2. THE BAD SURVEY

After teaching research methods and how to make a good survey, bad surveys cause my stomach to twist and churn in ways usually reserved for bad cases of the flu. A survey not too unlike this (sent to me by a worker who wants to remain anonymous); my stomach did, in fact, churn.

We are sensitive to the employee feedback that you do not feel like you're part of the decision making process. Please take this follow-up survey to help us assess the problem:

Management is:
o Awesome
o Pretty Great
o Super

Management has improved in:
o Most areas
o A lot of areas
o Areas that I care about

Thank you for taking our follow up survey.

3. MY MIND IS MELTING

There are some statements that, when strung together, create a vortex, a rip, a tear in space-time itself. Like this one.

After seeing our daily productivity report, it turns out that we were six people short in the department, causing budget problems. And of those working today, we were also four people over budget. So we were short six people, and simultaneously four over budget.

The non-Euclidean warping of reality as this statement floated in the space between cubicles remained uncommented upon, with only my eyes as witness.

Ia! Ia! Buzzword Fthagn! Buzzword Fthagn!
My ex-wife's advice to my son is horrible. 1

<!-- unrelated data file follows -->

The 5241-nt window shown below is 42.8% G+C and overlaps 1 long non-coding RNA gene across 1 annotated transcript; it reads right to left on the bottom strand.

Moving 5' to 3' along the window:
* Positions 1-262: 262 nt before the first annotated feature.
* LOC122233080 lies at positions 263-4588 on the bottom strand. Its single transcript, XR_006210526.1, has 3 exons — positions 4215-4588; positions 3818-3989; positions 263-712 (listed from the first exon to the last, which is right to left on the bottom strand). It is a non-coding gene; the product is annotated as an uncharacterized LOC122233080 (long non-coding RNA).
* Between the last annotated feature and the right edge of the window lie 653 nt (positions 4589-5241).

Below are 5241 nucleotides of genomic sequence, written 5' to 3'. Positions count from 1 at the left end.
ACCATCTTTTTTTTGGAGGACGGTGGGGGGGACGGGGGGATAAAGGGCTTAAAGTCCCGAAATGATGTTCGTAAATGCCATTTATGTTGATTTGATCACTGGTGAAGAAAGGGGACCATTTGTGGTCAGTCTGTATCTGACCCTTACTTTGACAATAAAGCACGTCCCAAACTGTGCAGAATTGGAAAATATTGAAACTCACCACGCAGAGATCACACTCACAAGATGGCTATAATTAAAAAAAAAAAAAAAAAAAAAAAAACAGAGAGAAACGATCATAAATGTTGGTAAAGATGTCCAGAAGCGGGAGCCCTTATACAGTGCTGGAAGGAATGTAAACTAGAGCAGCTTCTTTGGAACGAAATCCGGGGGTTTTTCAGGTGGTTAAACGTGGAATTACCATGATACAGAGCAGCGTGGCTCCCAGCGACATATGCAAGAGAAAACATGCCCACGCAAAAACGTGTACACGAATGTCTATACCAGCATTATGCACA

Photo by Daniel Cheung on Unsplash



Well, mostly horrible. There's some good bits spread in among it. In general, though, there's a lot of unexamined assumptions and rationalizations disguised as logical thought.

This is actually a good thing.

And I realized it because someone shouted "FAKE NEWS" at me on Facebook.

Allow me to explain.

Last week, I was involved in a big political thread on Facebook. It doesn't matter what it was about, just suffice to say that I eventually linked to a CNN article. It didn't matter that the article linked back to primary data to support itself.

Not. At. All.

Minutes after I posted that link, the reply came... and at the end of it, he said:

CNN = FAKE NEWS
And I knew that conversation was 100% done. Not because he disagreed with me, but because he was no longer thinking critically about his information sources. If he'd referred me to Fox News, I might have looked at it more critically than another news source, sure. I might have checked to find corroboration. But I'd think critically about it.